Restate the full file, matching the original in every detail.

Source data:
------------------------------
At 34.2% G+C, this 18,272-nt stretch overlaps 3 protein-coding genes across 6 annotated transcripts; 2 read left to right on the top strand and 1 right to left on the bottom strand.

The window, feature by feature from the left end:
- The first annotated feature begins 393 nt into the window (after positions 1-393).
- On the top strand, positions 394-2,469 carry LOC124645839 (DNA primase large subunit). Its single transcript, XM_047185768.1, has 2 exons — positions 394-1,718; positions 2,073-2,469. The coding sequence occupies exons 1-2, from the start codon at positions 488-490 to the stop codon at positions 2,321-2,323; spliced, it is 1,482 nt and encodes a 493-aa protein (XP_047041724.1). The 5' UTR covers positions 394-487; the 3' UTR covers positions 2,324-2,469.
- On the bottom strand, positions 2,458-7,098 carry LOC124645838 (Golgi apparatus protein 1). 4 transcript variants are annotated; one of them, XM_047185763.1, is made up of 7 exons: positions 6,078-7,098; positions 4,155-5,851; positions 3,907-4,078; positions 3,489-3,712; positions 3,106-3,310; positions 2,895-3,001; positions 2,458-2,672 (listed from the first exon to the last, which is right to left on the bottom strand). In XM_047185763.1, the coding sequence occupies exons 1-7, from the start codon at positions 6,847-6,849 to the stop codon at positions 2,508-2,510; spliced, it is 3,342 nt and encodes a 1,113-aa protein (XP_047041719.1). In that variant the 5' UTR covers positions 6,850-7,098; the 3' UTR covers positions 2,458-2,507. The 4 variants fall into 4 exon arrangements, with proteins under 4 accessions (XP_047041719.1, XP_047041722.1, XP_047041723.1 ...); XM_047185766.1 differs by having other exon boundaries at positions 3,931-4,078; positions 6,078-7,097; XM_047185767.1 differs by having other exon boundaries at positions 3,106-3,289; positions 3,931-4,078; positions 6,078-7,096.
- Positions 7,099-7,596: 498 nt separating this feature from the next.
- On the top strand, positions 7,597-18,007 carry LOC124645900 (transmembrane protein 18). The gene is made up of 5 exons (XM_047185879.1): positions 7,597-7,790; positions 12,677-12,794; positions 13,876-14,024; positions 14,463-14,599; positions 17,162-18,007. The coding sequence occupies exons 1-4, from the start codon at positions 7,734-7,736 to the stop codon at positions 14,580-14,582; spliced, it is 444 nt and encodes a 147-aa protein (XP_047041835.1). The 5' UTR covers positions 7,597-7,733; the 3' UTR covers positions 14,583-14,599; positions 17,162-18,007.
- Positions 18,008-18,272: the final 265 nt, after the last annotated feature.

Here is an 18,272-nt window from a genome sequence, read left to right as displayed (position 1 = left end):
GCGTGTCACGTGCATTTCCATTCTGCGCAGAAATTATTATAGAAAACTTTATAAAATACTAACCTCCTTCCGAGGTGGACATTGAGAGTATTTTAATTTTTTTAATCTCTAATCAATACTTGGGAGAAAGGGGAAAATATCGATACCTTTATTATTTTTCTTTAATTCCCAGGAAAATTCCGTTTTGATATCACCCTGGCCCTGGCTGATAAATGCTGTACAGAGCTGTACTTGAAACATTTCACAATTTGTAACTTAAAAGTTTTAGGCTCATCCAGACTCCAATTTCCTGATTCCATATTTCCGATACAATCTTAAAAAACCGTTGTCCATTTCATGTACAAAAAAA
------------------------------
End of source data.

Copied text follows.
At 34.2% G+C, this 18,272-nt stretch overlaps 3 protein-coding genes across 6 annotated transcripts; 2 read left to right on the top strand and 1 right to left on the bottom strand.

The window, feature by feature from the left end:
- The first annotated feature begins 393 nt into the window (after positions 1-393).
- On the top strand, positions 394-2,469 carry LOC124645839 (DNA primase large subunit). Its single transcript, XM_047185768.1, has 2 exons — positions 394-1,718; positions 2,073-2,469. The coding sequence occupies exons 1-2, from the start codon at positions 488-490 to the stop codon at positions 2,321-2,323; spliced, it is 1,482 nt and encodes a 493-aa protein (XP_047041724.1). The 5' UTR covers positions 394-487; the 3' UTR covers positions 2,324-2,469.
- On the bottom strand, positions 2,458-7,098 carry LOC124645838 (Golgi apparatus protein 1). 4 transcript variants are annotated; one of them, XM_047185763.1, is made up of 7 exons: positions 6,078-7,098; positions 4,155-5,851; positions 3,907-4,078; positions 3,489-3,712; positions 3,106-3,310; positions 2,895-3,001; positions 2,458-2,672 (listed from the first exon to the last, which is right to left on the bottom strand). In XM_047185763.1, the coding sequence occupies exons 1-7, from the start codon at positions 6,847-6,849 to the stop codon at positions 2,508-2,510; spliced, it is 3,342 nt and encodes a 1,113-aa protein (XP_047041719.1). In that variant the 5' UTR covers positions 6,850-7,098; the 3' UTR covers positions 2,458-2,507. The 4 variants fall into 4 exon arrangements, with proteins under 4 accessions (XP_047041719.1, XP_047041722.1, XP_047041723.1 ...); XM_047185766.1 differs by having other exon boundaries at positions 3,931-4,078; positions 6,078-7,097; XM_047185767.1 differs by having other exon boundaries at positions 3,106-3,289; positions 3,931-4,078; positions 6,078-7,096.
- Positions 7,099-7,596: 498 nt separating this feature from the next.
- On the top strand, positions 7,597-18,007 carry LOC124645900 (transmembrane protein 18). The gene is made up of 5 exons (XM_047185879.1): positions 7,597-7,790; positions 12,677-12,794; positions 13,876-14,024; positions 14,463-14,599; positions 17,162-18,007. The coding sequence occupies exons 1-4, from the start codon at positions 7,734-7,736 to the stop codon at positions 14,580-14,582; spliced, it is 444 nt and encodes a 147-aa protein (XP_047041835.1). The 5' UTR covers positions 7,597-7,733; the 3' UTR covers positions 14,583-14,599; positions 17,162-18,007.
- Positions 18,008-18,272: the final 265 nt, after the last annotated feature.

Here is an 18,272-nt window from a genome sequence, read left to right as displayed (position 1 = left end):
GCGTGTCACGTGCATTTCCATTCTGCGCAGAAATTATTATAGAAAACTTTATAAAATACTAACCTCCTTCCGAGGTGGACATTGAGAGTATTTTAATTTTTTTAATCTCTAATCAATACTTGGGAGAAAGGGGAAAATATCGATACCTTTATTATTTTTCTTTAATTCCCAGGAAAATTCCGTTTTGATATCACCCTGGCCCTGGCTGATAAATGCTGTACAGAGCTGTACTTGAAACATTTCACAATTTGTAACTTAAAAGTTTTAGGCTCATCCAGACTCCAATTTCCTGATTCCATATTTCCGATACAATCTTAAAAAACCGTTGTCCATTTCATGTACAAAAAAA